Dad is 50, so he has 360 marbles left.
Mom has sworn me to secrecy.
I am 23, so I have 684 marbles left.
Grandma turns 80 in 3 months, so she only has 3 marbles left.
We told grandma that in 3 months she would lose all her marbles; too true. We all had a good laugh.

Friday, January 4, 2008

Driving Grandma

In the recent past, I have gone on a couple of road trips with Grandma. Though frustrating, they are inevitably chock full of funny lines and memorable conversations. One weekend I took Grandma to Lake Placid. Just me and her :) My parents were out of town, so I kidnapped her so I could work on the house up there. US-27 is not a bad road; I think people hate on it more than it deserves. It's scenic, and doesn't take much longer than other ways like the Turnpike. Nonetheless, there is this stretch, this god-forsaken stretch, when one gets off of/passes by I-75 and heads north towards Lake Okeechobee. There is nothing to be seen. And I'm sorry, but a person could go crazy with nothing to look at or say or do. So, what does one do when bored and with the company of grandma? (hehehe) I would say something obnoxious like: "I'm so tired (yawn). I think I'll take a little nap. Can you keep an eye on things for me?" This might not have been a big deal, were I not driving at 70 miles an hour. She said no, but I went ahead and closed my eyes. *wink wink- I only closed my right eye. Within seconds, she was pounding on my right arm, insisting, "Anne Marie! Open your eyes! This isn't funny!"
That got me through at least 5 minutes of boredom. And then I would start all over again. The best part of this story is, when we got back into Miami, she turned to me and said, "Anne Marie, you are such a safe driver; not speeding or changing lanes. Thank you, sweetie."
Of course I just said "Thank you" back. Nevermind that I was thanking her for keeping me awake.

Wednesday, December 12, 2007

Guess Who

While we are not (yet) to the point where Grandma guesses who we are, she seems to have developed a new favorite past-time... wanting to know all the other trivia about us. It's like breaking the ice right after a pickup line - only it's coming from a 79-year-old. We can be talking (in the middle of a conversation), driving somewhere, watching TV or cooking dinner and she pipes in:
G-ma: How old are you?
Me: I'm 23.
G-ma: What did you do today?
Me: I went to work.
G-ma: Where do you work?
Me: Latin America Mission.
G-ma: Are you in school?
Me: Yes.
G-ma: And you're how old?
You can see, I hope, where this gets old (literally). Still, never a dull moment.

Tuesday, September 4, 2007

Bittersweet

It has been a long time, so I long I can't remember, since I went to Fairchild Tropical Gardens. It's bigger than I remember. We couldn't get through it all! It was really nice to go there on my birthday a couple of weeks ago, and take Grandma. A lot of times, we trade 'watching her' with my aunt for special events, and there are lots of things my aunt does that Grandma just can't do anymore - especially 5Ks, hehe. Anyway, for better or worse, she changes the tone of things. Experiences, outings, meals and even tv shows are dramatically different when she's around. And a lot of times, it isn't for the better. But Fairchild was. And I was glad we didn't trade her on my birthday.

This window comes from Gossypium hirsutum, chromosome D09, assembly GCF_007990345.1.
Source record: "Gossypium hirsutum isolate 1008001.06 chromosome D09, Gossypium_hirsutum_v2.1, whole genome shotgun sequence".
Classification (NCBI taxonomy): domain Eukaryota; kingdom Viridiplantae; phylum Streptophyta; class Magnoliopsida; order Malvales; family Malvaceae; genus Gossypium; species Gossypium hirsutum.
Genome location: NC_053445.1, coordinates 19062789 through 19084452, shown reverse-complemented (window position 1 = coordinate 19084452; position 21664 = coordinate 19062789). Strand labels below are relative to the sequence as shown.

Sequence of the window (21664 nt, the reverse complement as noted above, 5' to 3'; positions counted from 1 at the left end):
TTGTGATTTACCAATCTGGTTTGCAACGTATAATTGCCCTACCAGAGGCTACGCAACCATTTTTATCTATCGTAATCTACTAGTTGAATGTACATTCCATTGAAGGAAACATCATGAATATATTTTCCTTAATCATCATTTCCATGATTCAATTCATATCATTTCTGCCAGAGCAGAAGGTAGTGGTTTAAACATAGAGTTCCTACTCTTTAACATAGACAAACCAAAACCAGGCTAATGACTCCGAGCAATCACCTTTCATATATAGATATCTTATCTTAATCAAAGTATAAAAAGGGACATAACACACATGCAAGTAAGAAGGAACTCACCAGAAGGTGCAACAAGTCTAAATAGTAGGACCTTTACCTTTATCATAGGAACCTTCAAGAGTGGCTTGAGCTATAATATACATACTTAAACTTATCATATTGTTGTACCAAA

She looked happy and engaged. More and more she seems bored and distant, but she was talkative, even chirpy like a bird. If only I could've taken a picture of her face when she saw these iguana/kimodo dragon/giant lizard thingies. There was a whole family of them, and we stopped to look, along with a family with young children. Grandma was more excited than the young children.


I wish I could write a funny story right now. But sometimes, when you care for someone with dementia, a funny story just doesn't come to mind. Don't get me wrong- I smile when I think of her. She makes me laugh often. But she also makes us frustrated and angry. Because she will never be the person she was. And because one day she won't even know our names. A lot of people are putting their parents/grandparents in nursing homes now. I dread the day that happens with Grandma. There are just some things that don't change with her- she loves sweets, she prays 'that others may see Jesus in us' everytime we ask her to say grace, and she can't get over gas prices. She says she remembers when it was 15 cents a gallon.

If you have an aging parent or grandparent then you know how bittersweet it is to care for them, especially if they have more mental than physical deterioration. But for all the hard moments, I treasure the tender moments that I still have with her. She will not always be here. The last couple months have not been hilarious, but I have learned to treasure her. And see aging through different eyes. I no longer dread the possibility that I could age like she has. Her life is good. She has a family and a God that loves her, and I'm not sure what's better than that. video
It was nice to watch dad and her around the gardens. I love how he almost loses her at the end of this video...